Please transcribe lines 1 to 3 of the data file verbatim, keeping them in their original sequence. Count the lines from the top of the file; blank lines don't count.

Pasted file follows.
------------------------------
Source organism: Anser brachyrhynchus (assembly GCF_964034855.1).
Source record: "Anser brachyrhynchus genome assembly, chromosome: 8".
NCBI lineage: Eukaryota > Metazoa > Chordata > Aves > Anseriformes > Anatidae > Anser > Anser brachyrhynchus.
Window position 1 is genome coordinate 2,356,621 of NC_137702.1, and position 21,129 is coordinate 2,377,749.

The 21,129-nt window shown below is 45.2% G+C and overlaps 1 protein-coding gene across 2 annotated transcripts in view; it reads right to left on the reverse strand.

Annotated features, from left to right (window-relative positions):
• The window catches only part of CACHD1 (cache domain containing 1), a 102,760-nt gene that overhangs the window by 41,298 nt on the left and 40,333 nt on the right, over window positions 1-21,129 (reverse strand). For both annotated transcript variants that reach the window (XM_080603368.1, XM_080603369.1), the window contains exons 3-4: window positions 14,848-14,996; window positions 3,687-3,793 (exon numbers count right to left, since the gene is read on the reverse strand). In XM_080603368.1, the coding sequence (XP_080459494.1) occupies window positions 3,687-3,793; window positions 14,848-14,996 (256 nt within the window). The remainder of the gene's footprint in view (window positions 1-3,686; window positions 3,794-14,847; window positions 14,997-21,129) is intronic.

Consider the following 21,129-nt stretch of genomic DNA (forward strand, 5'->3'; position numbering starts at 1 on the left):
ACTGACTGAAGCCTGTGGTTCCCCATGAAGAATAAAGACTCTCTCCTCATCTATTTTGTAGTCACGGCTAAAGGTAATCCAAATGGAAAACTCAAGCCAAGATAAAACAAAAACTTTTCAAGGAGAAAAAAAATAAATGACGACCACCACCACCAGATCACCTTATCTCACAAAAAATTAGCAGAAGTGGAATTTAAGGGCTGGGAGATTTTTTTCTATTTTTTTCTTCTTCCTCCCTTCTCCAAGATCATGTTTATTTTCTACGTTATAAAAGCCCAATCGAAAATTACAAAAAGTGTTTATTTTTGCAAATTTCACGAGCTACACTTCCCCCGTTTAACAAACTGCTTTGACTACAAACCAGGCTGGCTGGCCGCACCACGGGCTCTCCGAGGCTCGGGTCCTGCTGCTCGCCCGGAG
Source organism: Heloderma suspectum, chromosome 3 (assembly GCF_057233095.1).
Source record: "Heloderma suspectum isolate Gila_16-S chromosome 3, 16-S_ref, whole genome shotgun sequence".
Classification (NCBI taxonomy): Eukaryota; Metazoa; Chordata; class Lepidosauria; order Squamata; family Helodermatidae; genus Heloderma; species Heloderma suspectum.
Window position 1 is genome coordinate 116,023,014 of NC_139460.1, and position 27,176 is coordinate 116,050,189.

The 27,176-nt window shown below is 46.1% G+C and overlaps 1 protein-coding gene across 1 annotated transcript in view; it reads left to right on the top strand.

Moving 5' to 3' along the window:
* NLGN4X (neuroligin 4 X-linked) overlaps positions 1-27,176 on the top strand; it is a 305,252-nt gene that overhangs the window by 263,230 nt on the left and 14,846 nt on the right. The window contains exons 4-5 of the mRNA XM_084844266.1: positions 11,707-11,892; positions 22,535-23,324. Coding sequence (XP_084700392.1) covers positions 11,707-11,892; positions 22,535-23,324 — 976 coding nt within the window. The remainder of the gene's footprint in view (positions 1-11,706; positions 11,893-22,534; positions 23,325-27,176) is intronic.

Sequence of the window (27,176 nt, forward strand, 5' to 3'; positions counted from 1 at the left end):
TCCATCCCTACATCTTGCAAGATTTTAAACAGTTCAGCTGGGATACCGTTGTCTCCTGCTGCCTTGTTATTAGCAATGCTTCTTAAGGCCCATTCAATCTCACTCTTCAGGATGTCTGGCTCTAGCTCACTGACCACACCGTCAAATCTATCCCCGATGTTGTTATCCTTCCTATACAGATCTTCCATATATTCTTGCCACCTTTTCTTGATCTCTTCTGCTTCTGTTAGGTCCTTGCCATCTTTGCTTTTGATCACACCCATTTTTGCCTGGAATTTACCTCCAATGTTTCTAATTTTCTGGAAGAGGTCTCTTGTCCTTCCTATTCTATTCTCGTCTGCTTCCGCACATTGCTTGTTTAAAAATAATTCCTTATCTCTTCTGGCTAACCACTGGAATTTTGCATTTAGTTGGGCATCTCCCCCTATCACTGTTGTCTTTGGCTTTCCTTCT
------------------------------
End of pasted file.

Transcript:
Source organism: Anser brachyrhynchus (assembly GCF_964034855.1).
Source record: "Anser brachyrhynchus genome assembly, chromosome: 8".
NCBI lineage: Eukaryota > Metazoa > Chordata > Aves > Anseriformes > Anatidae > Anser > Anser brachyrhynchus.